stored in a read-only, cryptographically verified file system makes such attacks
Unix approach: Unix filesystem has a root directory containing files and directories. Directories can contain further files and directories and can be nested.
Why it mattered: Before Unix (and Multics, an earlier OS that inspired Unix), most OSes had arbitrary limitations on filesystem structure. For example, MIT’s Compatible Time-Sharing System released in 1961 supported nesting but only up to two levels.
Fuchsia approach: as stated before, Fuchsia does not reason about file system hierarchies. But the operating system reasons about capabilities
, which are a more general concept. Fuchsia capabilities represent any piece of functionality exposed by a piece of software to other software components (e.g. a file that can be read, or a speaker driver that can be used to play sound). In organizing the capabilities of the system into namespaces
visible to software components, Fuchsia does follow the hierarchical approach of a Unix-like filesystem.
For example, if we were to ssh into a Fuchsia workstation build
and type ls (command to list the “file system” content), we are going to see what looks like a Unix-style list of directory content:
what we see is a Fuchsia
The entries are not filesystem directories and files. Instead, these are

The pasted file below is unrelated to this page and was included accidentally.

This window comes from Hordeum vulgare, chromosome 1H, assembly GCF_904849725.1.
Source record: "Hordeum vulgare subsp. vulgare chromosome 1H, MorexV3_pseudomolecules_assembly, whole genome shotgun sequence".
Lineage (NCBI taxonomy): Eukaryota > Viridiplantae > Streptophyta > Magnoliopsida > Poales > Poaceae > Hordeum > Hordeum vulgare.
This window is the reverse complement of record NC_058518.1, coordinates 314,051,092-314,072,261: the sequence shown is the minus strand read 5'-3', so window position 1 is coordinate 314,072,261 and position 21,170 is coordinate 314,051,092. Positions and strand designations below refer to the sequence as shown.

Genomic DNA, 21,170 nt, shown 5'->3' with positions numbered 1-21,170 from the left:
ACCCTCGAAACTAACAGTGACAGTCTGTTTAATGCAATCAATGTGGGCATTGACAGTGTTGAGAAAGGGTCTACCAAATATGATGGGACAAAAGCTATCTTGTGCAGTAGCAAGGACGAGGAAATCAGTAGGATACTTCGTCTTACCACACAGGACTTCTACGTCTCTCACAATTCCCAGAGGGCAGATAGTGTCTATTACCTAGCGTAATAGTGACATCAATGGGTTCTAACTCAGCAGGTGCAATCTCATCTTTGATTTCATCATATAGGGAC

(services), organized in directories
every software component has its own
ie. its own view of the capability universe, containing only the services it
can access. The output of ls is what the operating system (specifically
configured for the ssh tool to see, based on the
its component manifest
There is no global view of the capability tree.
Unix approach: Pipes are a Unix mechanism that can take the output of one
program and feed it as input to another program.
Why it mattered: Pipes are a useful mechanism of composition, allowing
construction of powerful data processing pipelines from simpler programs. The
system command line interface (shell) made it easy to chain programs this way,
so that one could type:
who | wc -l
to build a command that counts the number of users currently signed in. who prints the users currently signed in, one per line. wc -l counts the number of lines of its input.
Fuchsia approach: Fuchsia
, a Unix-style shell that